Harrisburg Telegraph from Harrisburg, Pennsylvania on November 9, 1936 · Page 11
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Harrisburg Telegraph from Harrisburg, Pennsylvania · Page 11

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Monday, November 9, 1936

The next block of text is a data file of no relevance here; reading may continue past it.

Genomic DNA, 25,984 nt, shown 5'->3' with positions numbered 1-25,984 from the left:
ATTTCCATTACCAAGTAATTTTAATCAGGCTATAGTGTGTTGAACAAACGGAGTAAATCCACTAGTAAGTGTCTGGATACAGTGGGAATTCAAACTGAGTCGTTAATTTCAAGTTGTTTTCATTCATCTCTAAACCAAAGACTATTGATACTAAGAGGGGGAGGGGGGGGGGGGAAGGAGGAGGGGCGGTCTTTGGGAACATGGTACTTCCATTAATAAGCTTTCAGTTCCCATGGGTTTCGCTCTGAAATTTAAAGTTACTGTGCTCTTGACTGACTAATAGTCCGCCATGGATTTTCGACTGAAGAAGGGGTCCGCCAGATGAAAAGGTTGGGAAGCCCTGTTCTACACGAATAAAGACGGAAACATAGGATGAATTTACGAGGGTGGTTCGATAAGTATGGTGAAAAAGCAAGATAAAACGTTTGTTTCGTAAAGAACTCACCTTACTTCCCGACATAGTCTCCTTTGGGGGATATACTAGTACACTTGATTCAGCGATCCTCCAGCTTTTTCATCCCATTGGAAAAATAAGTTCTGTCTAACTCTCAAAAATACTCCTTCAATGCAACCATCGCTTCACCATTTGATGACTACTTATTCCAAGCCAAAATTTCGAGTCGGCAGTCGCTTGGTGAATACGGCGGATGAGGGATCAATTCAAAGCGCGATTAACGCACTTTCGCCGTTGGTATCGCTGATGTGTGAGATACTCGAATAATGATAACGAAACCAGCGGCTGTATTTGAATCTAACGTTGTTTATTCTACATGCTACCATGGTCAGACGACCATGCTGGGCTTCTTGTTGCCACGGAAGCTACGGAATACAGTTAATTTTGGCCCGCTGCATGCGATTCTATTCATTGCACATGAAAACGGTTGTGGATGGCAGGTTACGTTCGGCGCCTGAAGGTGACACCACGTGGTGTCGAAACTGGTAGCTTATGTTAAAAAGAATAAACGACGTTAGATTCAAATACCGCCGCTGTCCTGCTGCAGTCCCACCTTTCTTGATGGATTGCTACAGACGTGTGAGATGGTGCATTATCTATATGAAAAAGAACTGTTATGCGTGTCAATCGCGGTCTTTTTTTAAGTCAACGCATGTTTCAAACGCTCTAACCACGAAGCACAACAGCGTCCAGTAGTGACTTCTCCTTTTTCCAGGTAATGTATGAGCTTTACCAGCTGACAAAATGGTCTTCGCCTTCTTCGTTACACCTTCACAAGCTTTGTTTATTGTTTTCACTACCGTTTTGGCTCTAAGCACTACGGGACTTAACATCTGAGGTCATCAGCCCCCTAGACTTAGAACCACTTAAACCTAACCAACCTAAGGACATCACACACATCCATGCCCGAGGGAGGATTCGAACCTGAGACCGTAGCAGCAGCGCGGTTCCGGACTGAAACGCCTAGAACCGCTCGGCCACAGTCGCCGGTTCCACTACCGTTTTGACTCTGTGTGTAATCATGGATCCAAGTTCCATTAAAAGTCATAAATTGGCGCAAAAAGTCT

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HERSHEY HIGH TRIMS GETTYSBURG Hershey, Nov. 9. Hershey High's Trojans jolted the Gettysburg High eleven here Saturday by a wide 20 - 0 margin. Coach Brittain's forces un leashed their most powerful attack of the campaign and three times his machine crashed over the goal line with power plays Bill Wallace plunged off tackle for a 15 - yard drive to the goal line In the second period, while Boyer charged across the line in the third points on a safety. Again in the last period burly Bill Wallace waded over the final stripe for Hershey's most Impressive conquest of the season. Hershey Richardson, le, Smith, It, Koons, lg, Fasnacht, c, P. Wallace, rg, Spangler, rt, Sponaugle, re, Miller, qb, Gherardini, lhb, Basehore. rhb. Gettysburg Lefever, le, Linn. It, R. Redding, lg, Deardorf, e, Dubbs, rg. Hossler, rt, Bosak. re, Stoastock. qb, Wright, lhb. Everhart. rhb. Score by Periods Hershev '. 0 6 8 6 JO Gettysburg 0 0 0 0 0 Touchdowns W. Wallace, 2; Boyer. Safety rasnacht. substitutions Hershey: Gavlno for P. Wallace, Robertson lor Sponaugle, Winfrled for Spangler, Sehell lor Basehore, Biagi lor Roberston, Boyer for Winfried. Gettysburg: Martin lor Lelever, Maust lor Deardorl, Tawney for Hossler, Tate lor Wright. Referee Houtz, Penn State; umpire White, Shippensburg; nead linesman snyaer, y. and M. INDUSTRIALTEAM REAL WINNERS Hershey. Nov. 9. A well - drilled Her' hey Industrial High eleven gained a 13 to 0 victory over Stevens Trade, of Lan caster, yesterday in a trade school con' ference engagement. Balked in their running attack, the matadors had to take to the air to tally Both their touchdowns, in the' first neriod Hurt tossed a pass to Kogut for a long aavance to tne goal line and again in the third period Hurt's accurate stab to McElhennv gave the matadors another eix - pointer. The Stevens eleven furnished a surprise by their determined resistance, but their attack could not gain consistently against we nersney lorwani wan Hershey Richardson, le, R. Davis, It, L. Relchert, lg. Burke, c, JTeeland, Tg, Simmons, rt. Lamina, re, Hurt, qb. Kogut, lhb, Wets, fb. Hershey Industrial Stevens Trade Henry, le, Waltz. It, Rauscher, lg, D. Myers, c, J. Sprouts, rg, Levy, re, Rosenberger, qb, Youngman, lhb, Jones, lb, A S 7 013 etevens Trade 0 0 0 0 0 Touchdowns Kogut, McElhenny. Extra iiuun. nun ipiacementi. Bubstitutions - Hershey: Davis. McElhennv. Crowler War. ner, Wamshere. Stevens Trade: L. Meyers, ""'utl' m ner, warn, surice, Wright stone, Riscoe. - 3 Old Stuff to Tigers Baton Rouge, La. (JP) Foot - oan aouwe - headers? Old stuff to Louisiana State! The west coast elevens that have developed the habit of opening their seasons by tackling two smaller teams - in one afternoon will be, interested to learn the Bayou Tigers did this in 1920. That year the "A" team ran up 115 points in one afternoon to none for Jefferson and none for Louisiana Normal. Kickers' Paradise Ann Arbor, Mich, (JP) Michigan's 1936 loss to Illinois by a fl - 6 score was the fourth successive game Between the two schools decided by a place kick. In 19 33 Michigah won 7 - 6 r in W34 Illinois won by the same score; and last year a field goal was too much for the Wolverines, who were defeated, 3 - 0. 'Bama Ahead University, Ala, (JP) Alabama was way ahead of its first six grid opponents this year in yards gained at scrimmage and in first downs. In the first half dozen battles, the Crimson Tide gained 1453 yards, yielding only 391. The Tide meanwhile amassed a total of 78 first downs to the enemies' 29. True - life Tarzan University, Ala., (JP) There may be more appropriate nicknames, but none ever was more Justly earned than that of "Tiliili" White, Alabama'! under - slung guard. As a boy, living near the swamps of At - more, Ala., White read novels of Edgar Rice Burroughs and emulated the hero by taking to the swamps, swinging from tree to tree and killing his own meat. 1 "Passingest" Gridders Fayettcville, Ark., (JP) Despite three losses in their first five games, Arkansas' Razorbacks claim the title "the team in the nation." As the grid season passed the halfway mark, the Hogs had tossed 176 for wards, completing 71 for 994 yards and 11 touchdowns. The Hogs had averaged 5ft yards on every pass thrown, 14 yards on every completion. 1 Football Families Aubnm, Ala., (JP) First - string positions on the Auburn eleven are inherited or something. Left half b a ck Bill orotner of Auburn's 19 32 captain and all - America half, Jimmie. Right half Jimmie Penton is brother of the Plainsmen's alternate captain and all - Southeastern end in 1934. Both of the younger boys are expected to win all - star honors before they end their college ' No. 4 of "Soaring Souceks" Football Results LOCAL SCOOLS John Harris ....20 Lancaster . .. 0 Steelton 35 Coal Township ., 0 Wiliiamsport ....IB William Penn ... 0 New Cumberland .27 Hummelstown ... 0 Enola 32 Williamstown .... 6 Lemoyne 13 Camp Hill ....... 7 Hershey 20 Gettysburg 0 Hershey Ind 13 Stevens Trade ... 0 COLLEGE East Albright 6 Western Md 6 Amherst 48 Vermont 0 Army S4 Muhlenberg 7 Arnold 7 Lowell Textile ... t Bethany 32 Hiram 0 Boston College .. 7 N. C. 8tate 3 Boston U 7 Rutgers 0 Bowdoin 14 Maine 7 Bklyn. College .. 6 N. Y. Aggies 8 C. C. N. Y 34 Gallaudet 0 CCNY J. V. ....19 Evand'r Ch. J. V.. 0 Canisius 13 Cortland T. t Carnegie Tech ..14 N. Y. U. 6 Cheyney 60 Storer 0 raaricson 0 St. Lawrence .... 0 C. O. Acad 26 Mass. State 20 Conn. State ....33 R. I. State 0 Dartmouth 20 Columbia 13 Dickinson 21 GettvsburB is Drexel 7 Urslnus 6 r. & M 39 Geneva 18 P. E. Bel'ks H. S..28 Bklyn C. J. V. ... 6 Fordham 15 Purdue 0 Georgetown 28 W. Virginia 0 Green Mt. I. C...25 Tilton J. C. 14 Hamilton 2 Haverford 0 Harvard 65 Virginia 0 Hobart 52 Buffalo 2 Geo. Wash 30 Davis & Elklns .. 6 Holy Cross 20 Colgate .'..13 Ind., Pa., Tea. ..20 Calif. (Pa. T. ... 0 Kutstown T. ....33 Trenton T 6 La Salle 19 W. Chester T. ...14 Lock Haven T. ..32 ClaTlon T 0 Manhattan 13 Kentucky 7 Mansfield T. ....28 E. Stroudsburg T.. 0 Middlebury 27 Ithaca 7 Montclair T. ....41 Conn. Teachers . R Moravian 25 Juniata 0 Mt. St. Mary's ..38 Washington 6 Navy 3 Notre Dame 0 New Hampshire . 0 Tufts o Norwich 25 Hnrtwlck 8 Penn 27 Michigan 7 Pittsburgh 34 Penn State 7 Princeton 41 Cornell 13 St. Anselm's ....19 Northeastern 0 St. Joseph's 15 Lebanon Val 0 St. Lawrence ... 0 Clarkson 0 St. Thoma 7 Sorinufield 0 Shippensburg ....19 Millersvllle T. ... 6 SllDDerT R. Tea. 10 Bloomsbure T. ... 8 Susouehanna ....13 Princeton B 6 Swarthmore 40 Johns Hopkins ..19 Thlel 6 Allegheny 0 Onion 7 Rochester ft Upsala 13 Alfred 6 w. and J 31 Lafayette 6 Wagner 8 New Palt N. .... 6 W. Va. Wes 24 Catholic TJ 19 Westminster 31 Edlnboro 13 Williams 32 Wesleyan 7 Worcester e. I....ZS R. p. I n Yale 14 Brown , 6 South Alabama 34 Tulane 7 Allen 20 Paine 0 Arkansas 20 Rice 14 Auburn ..13 Ga. Tech 12 Baylor 48 Okla. City 6 Bluefield 6 Morris Harvey ... 0 Centenanr S Tulsa s Centre 18 Georgetown fKv.l. ft Chattanooga 8 Mercer 9 Clarke U 18 risk 6 Clemson 2(1 Citadel 0 Dillard 12 Leland TJ 6 Duke so Wake Forest 0 E. Ky. Tea IS Transylvania 8 Elon 40 Lenolr - Rhyne .... 0 Fmorv ft Henry 19 Rnnok 12 Ga. State 6 Livingstons 0 Guilford JO Bridgewater 13 La. State 12 Miss. Stat ft Une T Knoxvllle col.V... 8 Louisville Mun. 6 Tenn. A, and I. ., t Georgia 28 Florida 8 Hampton 36 Howard HamDden - Svd. .. O t. Jnhn'9 (Md. . ft Hardin Slm'ons .28 Kansas Wes 0 Howard 14 W. Ky. Teachers . ft Louisville TJ. ...31 Holbrook 7 Maryland 13 Richmond 0 Middle Tenn. T. 27 Austin Normal ... 0 Mississippi 34 Loyola (N. O.) ,., 0 Moorhead T 14 Tenn, Poly 6 Morehouse 14 LeMoyne 7 Murray T JO W. Tenn. Teaeh. . 8 North Carolina ..J Davidson 8 Southwestern ....44 Blrmlng - m - South. . 7 Talladega 6 Huntsv le A. M. 6 Tennessee 34 Marvsvllle 0 Tex. A. it It. ... Southern Meth. ,. 6 V. M. I. Jl W. ft M 0 Villanova 14 South Carolina ... 0 VanderblK 14 Sewane 0 W. and L 27 V. P. 1 6 West Akron J5 Heidelberg 0 Bacone Indians .. 6 Southwestern 0 Baldwin - Wallace 68 Wavne 20 Bluff ton 0 Defiance 0 Bott'eau For'try . 6 Valley C. Te. ... 0 Bowling Oreen .30 Ashland 0 Bradley 18 Auguatant 8 sutler ii Valparaiso ....... 0 Carroll 28 Rlpon 7 Case 14 Oberlin 6 Cincinnati 0 Ohio Wes 0 Coe 6 Knox O DePaul 19 N. Dakota 6 DePauw 19 Earlham 6 Defiance 0 Bluffton 0 Denver 27 Drake 13 Detroit 33 Bucknell 7 Eau Claire T. ..27 River Falls T. ... 0 Elmhurst 27 Wright J. C 0 Evansville IB Hanover 0 Fort Hays 14 Haskell 0 111. Wes 19 N. Teachers 0 Illinois College .18 Carthage 15 Indiana 9 Syracuse 7 Ind. Cent. Nor. .45 Oakland City 7 Iowa Wes 6 Upper Iowa 0 Kalamazoo 20 Hillsdale 6 Kansas State .... 8 Oklahoma 8 Kenyon J5 Otterbeln 0 Lawrence 21 Beloit 7 Macomb 6 Charleston 3 Manchester 21 Ball State 13 Marietta 14 Kent State 12 Marquette 7 Oreighton 6 Miami (Ohio) ..13 Toledo O Mich. Normal ...19 111. Normal 13 Mich. State 7 Temple 7 Millikin 14 Lake Forest 0 Milwaukee T 14 Stevens Pt. T. ... 7 Minnesota 52 Iowa 0 Missouri 13 St. Louis 7 Monmouth 21 Cornell 12 Mount Union ....16 Denlson 8 Muskingum 7 Wooster 6 N. W. Okla. T. ..14 S. W. Okla. T. . 0 Nebraska 28 Kansas 0 North Central ..25 McKendree 7 Northwestern ...26 Wisconsin 18 Ohio Northern ..13 Capital 0 Ohio U 10 Dayton 6 Ohio State 44 Chicago 0 Okla. Baptist ... 7 Seasfn Okla. T... O Pittsb'g (Kan.) T. 7 Wichita U 0 Platteville T. ...13 Whitewater T. ... O St. Ambrose ....18 Simpson 0 uiai 8 Luther 0 S. D. Univ 19 Omah 0 South Dakota ...19 Oklahoma 6 utan state 13 Colorado State Xavier so Wittenberg ... Wabash ji Franklin W. Mich. State ..33 Central State Western Res. ...19 John Carroll Wilson J. c. .... 6 Morton J. C. . Far West Brigham Young .28 Western State ...12 Calif. Aggies ...16 Chlco State 12 California 13 So. California ... 7 Carleton 6 Greeley 8tate .... 0 college of Idaho 14 Pacific univ 7 Colorado 31 Utah 7 Colorado Col. ... 0 Washburn 0 Colorado U 31 Utah Univ 7 Flagstaff T. .... 0 Texas Mines 0 Kearney Normal 74 Regis College .... 0 Oregon State ....16 Wash. State 6 St. Mary's 26 Idaho 7 Stanford 14 Washington 14 U. C. L. A 7 Oregon 0 Willlamett 14 Fresno State 14 Wyoming 19 Montana State .. 6 Wyo. Univ 19 Mont. State T. . 6 1 ONE FOR MERCERSBURG Mercersburg, Scoring late in the first quarter and holding its lead throughout the remaining three, Mercersburg's varsity football team continued unbeaten in prep school competition with a 7 - 2 victory over Massanutten Military Academy here. It was the Blue and White team's fifth victory and Massanutten's first defeat In prep school contests. The White Sox may trade pitcher John Whitehead to the Athletics for third baseman Hlggins. .... o .... e .... o .... o .... o HARRISBURG jgfc TELEGRAPH MONDAY EVENING NOVEMBER 9, 1936. 11 Takes to Air as Navy End r U II I V f I! I 2 " I1 1 L 1 ARCHIE SOUCEK Oklahoma pity, (). Archie Sou cek, who holds down an end posi tion on the Navy eleven, is the lat est member of the "Plying Soucek" troupe of Annapolis and Oklahoma to go on the wing. The end position, where he comes in contact with the aerial aspects of football, is an appropriate spot for Archie, for three older Souceks distinguished themselves in the air after leaving Annapolis. Archies brother, Victor, a lieu tenant, swam half a mile in choppy seas to effect the rescue of aviators in four precariously float ing land planes off the Pacific Coast in 1934. His two cousins Lieutenant Apollo Soucek and Lieutenant Zeus Soucek, of the United States Navy Air Corps have been making air history several years. m 1930, two years after Zeus had set a Navy seaplane endurance rec ord of 36 hours 1 minute 13 4 - 5 seconds, Apollo soared eight miles toward the sun to establish a new world altitude record for planes of all types. The Souceks (pronounced So - check) get their military leanings from their grandfather who was an officer in the Austrian army. Archie, known hereabouts as "Zeke," is going after his wings after graduation next June. Strangely enough, "Zeke" didn't play football in high school here, nor in his two years at the Univer sity of Oklahoma. "Zeke's" parents, Mr. and Mrs, Charles H. Soucek, say he never has had trouble with the books. He stands in the upper third of his class and will be a battalion com mander, third ranking regimental honor, after Christmas. "Zeke" claims, however, he'd rather have a star on his "N," indicating a win over Army, than commander stripes but he's working for both. SPORTS BRIEFS Asked what two opponents line man and back were the best'Min nesota had to face in the first half of the 1936 season, the ' Gophers voted for Captain Matt Patanelli of Michigan, end, and Cecil Lsbell of Purdue, quarterback. Thirteen member of the Hastings (Neb.) college football squad half of the total are freshmen. When Northwestern beat Minne sota 6 - 0 the game was the first Andy Uram, the Gophers' left half' back, had ever played on a losing eleven. When uram played in high school his team was all - victorious. Members of the Scarlet Key club, Ohio State student managers' or ganization, plant a tree on the cam pus in commemoration of each grid game the Buckeyes play away from home. J. Arthur Haley, Notre Dame busi ness manager of athletics found himself in an embarrassing predicament at the Notre Dame - Pittsburgh grid game. A stiff neck per mitted him to nod: but he could not shake his head negatively in refusing requests for tickets to the sell - out game. All of Notre Dame's seven radio booths were in use during the Irish - Ohio State grid game. Although the series dates back to 1894, the 1936 Alabama - Tulane grid game is the 14th between the two institutions. PRO GRIDDERS FROM SOUTH Atlanta, (JP) Southern grid stars playing pro football this fall include: Riley Smith, Boston Redskins; Ralph Kercheval, Bill Lee, Jim Whatley and Justas Rukas, Brooklyn Dodgers; Beattle Feathers and Freddie Crawford, Chicago Bears; Tom Hupke, Detroit Lions; Gene Rose and "Pug" Vaughan, New York Giants; Don Hutson, Green Pay Packers; Don Jackson and "Stumpy" Thomason, Philadel phla Eagles. MIXES TRACK - MEDICINE Fort Collins, Colo., (JPh - Dr. Harry Johnson, former Iowa State Col lege track athlete, Is mixing veterinary medicine and Instruction In the spiked shoe sport. At ColO' raao exaie uonege, wnere he is a faculty member, he Is directing sixty track candidates in Indoor workouts until Coach Harry Hughes can take hold after the football season. TIMES FOR WATCHED STAGE AND SHOW ATTRACTIONS IN LOCAL THEATERS HERSHEV COMMUNITY. THEATER March of Time; "Lore Letters of a Star," Henry Hunter and Polly Rowles. Shows at 7 and p. m. COLONIAL "Pigskin Parade," Stuart Erwin, Patsy Xelley, Arllne Judge and Betty Grable. Call 4 - 1786 for times. STATE "Ladles In Loye," Slmone Simon, Janet Gaynor, Constance Bennett and Don Ameche. Call SS2t for times. VICTORIA "Keren Sinners," Edmansl Low Mi Oenstanea Camming. Call S - 4428 for times. LOEW'S "Tarsan Escapes," Johnny Welssmnllw and Maureen O'suMtsb. Time. 11.12, l., MS, ff.it, l it and I.U. MAJESTIC Burlesque, Wednesday afternoon and night. ' Call t - S478 fr times. CAPITOL "Parole," Henry Hunter and Ann Preston; "Hons f a 1000 Candles," Phillips Holmes and Mae Clarke. GRAND "Palm Springs," Frances Langford; "Charlie Chan at the Race Track," Warner Oland. ROXY "Don't Get Personal," James Dunn and Sally Eilersi "Taming the Wild," Rod LaRocque. RIALTO "Public Enemy's Wife," Pat O'Brien) "Border Patrolman," George O'Brien. NATIONAL "The Singing Kid," Al Jolson. What to Do, See and Hear By L. U. K. at Loew's. ' " M - J. Walter Brennan, Frances Farmer and Edward Arnold In Come and Get It" due ARLINE JUDGE, now at the Colonial in "Pigskin Parade" did all right for herself in the settlement with her divorced husband, Wh1v 1?.1!0rlAft fVlA rillwrtr Tina vwirfr onrartari Tnav .9KAAftA In property, a $50,000 trust fund for the baby and $1000 monthly maintenance charges. ' Edgar Wallach reports they're still clapping for Landon in the news reels. You havent see anything til you've seen Mildred Benson of the Governor Tavern take off Joe Penner, George Arliss and Mae West. Some stunt! Eight newspapers ran popular bachelor contests. The eight winners won trips to Hollywood and dates with Mae West. Mae dated 'em all the same evening, saved time. "Go West, Young Man." (This's the one Manager Rogers of the State should preview for the Thanksgiving openings). "The Garden of Allah" is on the Loew's list, as yet undated. Amy Fong, China's gift to burlesque, who will be at the Majestic Wednesday with "Babes of Broadway." . . . MR "just loves burlesque" and wishes she could attend at the Majestic . . . Wear a mask, lady! Rouben Mamoulian will direct a musical romance tentatively titled, "High Wide and Handsome" and temperamental counterpart of Miss Ferber's "Lotta." Miss Farmer who is twenty and very pretty in tne uioson urn manner, reveals a refreshingly detached point of view about her career and talents. She likes to believe that she got this far in pictures because, unlike most of her friends with Hollywood am bitions, she didn't try very hard. e ui wmwi ireue uuim WW oe EMIT - Binnie Barnes, co - starred with, Vie - red. tor McLaglen in "The Magnificent Brute," at Hershey Monday. On the stage: "Hollywood Scandals," headed Every girl Should have a mOVle by the Paramount stars, Frank Mit - test. ehell and Jack Durant, and peopled with uMicuig vuuriuvs ui nouywooa mis. In the football picture at the Colonial. "Pigskin Parade:" Betty Grable. Johnny Downs, Dixie Don bar, Anthony Martin, Jack Haley, Stuart Erwin, . Patsy Kelly, Arime joage. If Hollywood had taken Polonius advice "neither a borrower nor a lender be" Frances Farmer might still be sitting on the sidelines of her home lot waiting for the opportunity to play a dramatic role But with Samuel Goldwyn In the guise of borrower, and Paramount willing to lend, the deal went througlh in spite of Shakespeare's warning, and Miss Farmer will shortly be seen as Edward Arnold's leading lady in "Come and Get It," the Edna Ferber logging - camp story (Loew's Thursday) which saw service as a best - selling novel before it was trans ferred to the screen. What contributed a note of Irregularity to the proceedings was the fact that at the time of the negotiations Miss Farmer had not yet made her debut in "Rhythm on tne Range," her first picture. She had to her credit only the screen test which had won her a contract with Paramount. In spite of this, and in spite of a lack of stage experience she was chosen by Goldwyn in preference to the dozens of promising young actresses both available and eager lor tnax pari. The only possible deduction is that Hollywood's shrewdest casting executive saw in her the physical WJtmml v Jimmmn mil u - - Simon Simon In the stsreast picture t the State, "Ladies in Love." 'T have a feeling that I might never have gotten a break If I'd hounded the studios and pleaded for a chance," she says. "Somehow the fever never really attacked me. I wanted to be an actress, yes. But I was more eager to get into a good dramatic school and start from scratch, than to jump right Into big parts. "It seems like yesterday that I was ushering people to their seats in the Paramount Theater in Seattle, wondering how long it would take before my name would be up there among the screen credits. That was three years ago and I was a sophomore at the University of Washington, earning pin money during week - ends." But ushering wasn't the hardest extra - curricular work Miss Farmer attempted. Then was a job as waitress during one racation and she recalls - three trying months in a shampoo factory. "I have an aunt who doesn't approve of the theater," she explains. "She learned of my amateur dramatics and counseled me against the stage, advising me to seek a career more useful. So when I heard of the lob In the shampoo factory X took it. The pay was better than what I received as an usher some weeks It was more than 818. I started to work there during one vacation and wrote to my aunt, telling her of my 'useful' career. She had spasms. After that she didn't offer so many objections to the A popularity contest conducted by a Seattle newspaper really shaped Miss Farmer's career. As the winner, she was rewarded with a world tour, during which she met a theatrical producer who arranged for her screen test. It was one of the most successful ever made by an In experienced actress and she was Immediately signed to a seven - year con tract. Before she had been assigned to her first fiVm, Samuel Goldwyn looked at the test and made the touch for "Come and Get It." In addition to Edward Arnold, who plays the leading role, "Come and Get It" features Joel McCrea, Walter Brennan, Mady Christians, Mary Nash and Frank Shields. It was directed by Howard Hawks and William Wyler and will be shown through United Artists release. "The March of Time" issue which takes you behind the scenes at the White House is now running at Hershey, teamed with Victor McLaglen in "The Magnificent Brute." President Roosevelt requested delay of The Presidency number until after election so that It could not be Interpreted u propaganda. ' ZORIMA'S MANAGER EXPLAINS NUDISM ZORIMA Many people have the wrong impression of Nudism. They imagine the Nudists as a strange fanatical cult that believe in living the entire year in the nude. Such is not the case explains W. W. MoCloskey, manager of Zorima, Queen of the Nudists. They are people who enjoy the sun's rays for the sake of health, he ex plains. In this country we have over 500 nudist colonies. They are populated by professional men and women as well as the ordinary laymen and their entire families from all walks of life. They are of a high moral standing and to become a bonaflde nudist, one must pass a rigid mental and physical examination as well as a thorough investigation as to character. Nudists go to their various colonies during the holidays and weekends in order to regain health and for relaxation with the belief that nature intended us to get tfie full benefit of the health giving sun rays. Zorima, Queen of the Nudists. has never been sick a day in her life. She has taken daily sun baths since childhood. Her parents were confirmed nudists. She is claimed to have the most perfect form of any girl in the country. Zorima is now appearing at Maple Grove, Harrisburg's popu lar night club, doing her back to nature dance. RED RAIDERS WIN Shippensburg, Nov. 9. The un beaten Shippensburg State Teachers college Red Raiders, their goal line uncrossed in the past five games of ine 18JC season, yielded a touchdown to Millersville's inspired ag gregation, although the Shippens - Durgers came out triumphantly to VERBEKE GRILL SU Broad St. Features GINGER LEE SINGING AND DANCING Beer Wines Liquor DICK BUCHER, Mgr. I LL BALL BOOM k HBHISBUR D SPECIAL SPECIAL Monday Football Dane Prat Tickets for Stntatlonal Picture "PIGSKIN PAHADV TED BRSWMAGLE h.turlng HELEN RUTH A sUm m lTONITE Adm. 33' Total TOWn - TUES. . WED. 79P.M. Adm.10A40Tsxwd. GUILTY! ! C the Fastest 8bow In Town ' MLLE ZOLA Bed Hot Deril Dancer Appearing Every Nit and supported by HERMAN'S MUSICAL RASCALS at the EL PADO GREEN'S HOTEL NO COVER EARL LEWIS, A HIGHSPIRE NO MINIMUM Grill Mrr. rrrr rrrrrr )Q Another Big Week of Real ( Entertainment. Featnrln ALOMA Sensational Oriental Dancer Supported by AL PARFAIT'S HOLLYWOOD CADETS Modernized Cabaret 406 Broad St. JUUXJUULS.. IN PERSON win its sixth straight by the com fortable score of 19 - 6 on Heigea field Saturday afternoon." HORACE GREELEY SAID, ''GO WEST, YOUNG MAN" Now Showing.' ' (Ta u? jams KHMWt WEISSMULLER ADDED WALT DISNET SILLY SYMPHONY "THREE BLIND MOUSEKETEERS" STARTING NEXT THURSDAY SAMUEL GOLDWYN. EDWA wm. jb b m saww m m an ARNOLD JCCLMcCREA FRANCES FARMER Mm WiniO AKVtlt ivi now - COMMUNITY THEATRE TONITE - TUES. - WED. 7A9P.M. Adm.1040TMiacL ThePridency - NewSchoo4t forOM AIm "LOVE LETTERS OF A STAR Hw HawkrPolry Row! Red McCarthy Presents HERSHEY THEATRE ORCHESTRA Newly Renovated Dance Floor With Radio Entertainers FARMER'S HOTEL One Block Beyond Square MJDDLETOYVN 0f f A BAREFOOT HMl - VAi 3 ULfillLY FROM TEXAS J DOCS HIS STUFF M THEJfiiLE "jjgW. HRAH?RAHj uGl RHYTHM" WM ' " fi TV Pat Rooney ICST V APPEARING AT MAPLE GROVE TH MACLAY STS. UEEN ZORI IVI A NO COVER ADULTS ONLY NO MINIMUM ON STAGE ZEKE BECK'S COUNTRY STORE S50 IN MERCHANDISE ABSOLUTELY FREE! SCREEN LAST DAY TOMORROW With RALPH BELLAMY i h 1 I